Glyphosate and cancer—revisited

| | August 16, 2018
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I’ve already written about this topic back in 2015. Much of the information below is from that original blog post, but updated to include information published in the last few years.

Among this group of 54,251 pesticide applicators, there was no relationship between glyphosate exposure and non-Hodgkin lymphoma. This result is similar to previous analyses of the AHS data, which also showed no association between glyphosate and non-Hodgkin lymphoma.

And this study — even though it is only one study — makes it difficult for me to believe that any single case of non-Hodgkin lymphoma could be blamed on glyphosate. The largest data set we have (by far) which does the best job (by far) of accounting for confounding variables shows absolutely no association between handling glyphosate and developing non-Hodgkin lymphoma. A few years ago when I wrote about this topic, I noted that my mind could certainly change as new evidence came to light. At that time, the AHS study had relatively few cases of non-Hodgkin lymphoma – but in this most recent analysis, there were well over 500 cases to be analyzed. And again, there appeared to be no relationship to glyphosate.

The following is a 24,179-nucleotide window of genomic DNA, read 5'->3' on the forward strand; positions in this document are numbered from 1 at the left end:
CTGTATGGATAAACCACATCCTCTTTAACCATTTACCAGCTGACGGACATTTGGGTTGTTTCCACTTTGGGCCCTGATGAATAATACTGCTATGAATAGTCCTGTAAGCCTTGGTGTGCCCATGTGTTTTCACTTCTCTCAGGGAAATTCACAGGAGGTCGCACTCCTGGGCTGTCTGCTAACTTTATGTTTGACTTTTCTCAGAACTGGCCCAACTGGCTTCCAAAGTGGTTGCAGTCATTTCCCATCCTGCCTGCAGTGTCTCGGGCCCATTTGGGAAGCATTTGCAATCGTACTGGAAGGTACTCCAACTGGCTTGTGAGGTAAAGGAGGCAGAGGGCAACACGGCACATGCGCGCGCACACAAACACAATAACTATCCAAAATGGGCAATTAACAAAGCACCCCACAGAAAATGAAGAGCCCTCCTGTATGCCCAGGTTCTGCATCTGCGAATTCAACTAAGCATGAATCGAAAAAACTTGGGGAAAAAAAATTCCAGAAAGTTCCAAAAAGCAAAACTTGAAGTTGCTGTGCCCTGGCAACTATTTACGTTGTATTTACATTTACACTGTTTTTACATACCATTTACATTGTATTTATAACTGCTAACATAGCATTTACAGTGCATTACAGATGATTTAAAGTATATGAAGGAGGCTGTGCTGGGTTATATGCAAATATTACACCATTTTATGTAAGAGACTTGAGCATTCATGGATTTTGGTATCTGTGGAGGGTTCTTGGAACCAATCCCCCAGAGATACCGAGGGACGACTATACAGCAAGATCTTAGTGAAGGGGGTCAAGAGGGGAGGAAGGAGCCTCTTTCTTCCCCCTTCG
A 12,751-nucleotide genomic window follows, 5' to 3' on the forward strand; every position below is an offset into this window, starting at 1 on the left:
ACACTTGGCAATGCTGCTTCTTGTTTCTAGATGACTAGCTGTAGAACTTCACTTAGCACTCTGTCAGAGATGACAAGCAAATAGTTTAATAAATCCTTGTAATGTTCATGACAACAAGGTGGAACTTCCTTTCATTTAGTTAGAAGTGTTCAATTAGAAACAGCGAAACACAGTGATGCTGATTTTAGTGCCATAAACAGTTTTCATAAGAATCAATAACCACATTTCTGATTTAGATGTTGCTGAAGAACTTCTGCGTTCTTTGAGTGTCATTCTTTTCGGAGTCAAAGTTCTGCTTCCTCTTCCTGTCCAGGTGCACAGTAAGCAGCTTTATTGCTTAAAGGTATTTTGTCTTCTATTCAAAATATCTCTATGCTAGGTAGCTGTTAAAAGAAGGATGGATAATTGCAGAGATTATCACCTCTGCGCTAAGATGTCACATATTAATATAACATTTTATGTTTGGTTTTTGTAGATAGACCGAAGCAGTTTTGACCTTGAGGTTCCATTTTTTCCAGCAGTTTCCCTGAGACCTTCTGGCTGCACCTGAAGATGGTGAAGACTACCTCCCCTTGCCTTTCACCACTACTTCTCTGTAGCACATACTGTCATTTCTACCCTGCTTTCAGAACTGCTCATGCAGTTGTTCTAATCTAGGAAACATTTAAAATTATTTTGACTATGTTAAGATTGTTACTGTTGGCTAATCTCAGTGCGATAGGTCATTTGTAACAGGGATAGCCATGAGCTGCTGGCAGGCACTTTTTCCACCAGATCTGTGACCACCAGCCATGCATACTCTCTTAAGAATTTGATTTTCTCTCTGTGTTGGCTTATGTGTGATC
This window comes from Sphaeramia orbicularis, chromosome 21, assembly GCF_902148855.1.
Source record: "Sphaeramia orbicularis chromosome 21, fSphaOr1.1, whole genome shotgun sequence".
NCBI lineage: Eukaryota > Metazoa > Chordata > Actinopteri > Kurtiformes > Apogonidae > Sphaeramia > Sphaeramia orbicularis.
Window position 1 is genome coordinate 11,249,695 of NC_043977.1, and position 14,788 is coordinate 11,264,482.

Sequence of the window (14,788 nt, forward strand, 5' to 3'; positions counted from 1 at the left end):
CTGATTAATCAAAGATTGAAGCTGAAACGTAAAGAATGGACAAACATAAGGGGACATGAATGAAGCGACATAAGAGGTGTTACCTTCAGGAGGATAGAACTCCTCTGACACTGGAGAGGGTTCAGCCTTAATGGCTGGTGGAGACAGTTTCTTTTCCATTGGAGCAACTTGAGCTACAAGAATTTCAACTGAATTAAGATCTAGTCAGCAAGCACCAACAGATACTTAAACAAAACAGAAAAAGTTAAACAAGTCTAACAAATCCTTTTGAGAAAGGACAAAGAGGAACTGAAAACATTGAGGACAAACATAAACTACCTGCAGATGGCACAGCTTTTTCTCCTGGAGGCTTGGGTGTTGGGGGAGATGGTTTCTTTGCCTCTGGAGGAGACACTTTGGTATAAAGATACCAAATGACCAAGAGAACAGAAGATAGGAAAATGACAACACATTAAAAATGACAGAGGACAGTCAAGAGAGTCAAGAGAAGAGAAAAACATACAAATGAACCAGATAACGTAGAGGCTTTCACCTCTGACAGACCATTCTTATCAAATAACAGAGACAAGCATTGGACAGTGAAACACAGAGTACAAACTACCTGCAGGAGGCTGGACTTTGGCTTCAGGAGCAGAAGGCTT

Related article:  Talking Biotech: How AAAS, world's largest science organization, promoted 'data-less conspiracy' linking glyphosate to kidney disease

So again, I’m not sure what the jury saw in this most recent case. But based on the evidence I have seen, I remain thoroughly unconvinced that glyphosate causes cancer.

[Author Andrew Kniss is a weed scientist at the University of Wyoming.]

Read full, original article: Glyphosate and cancer – revisited

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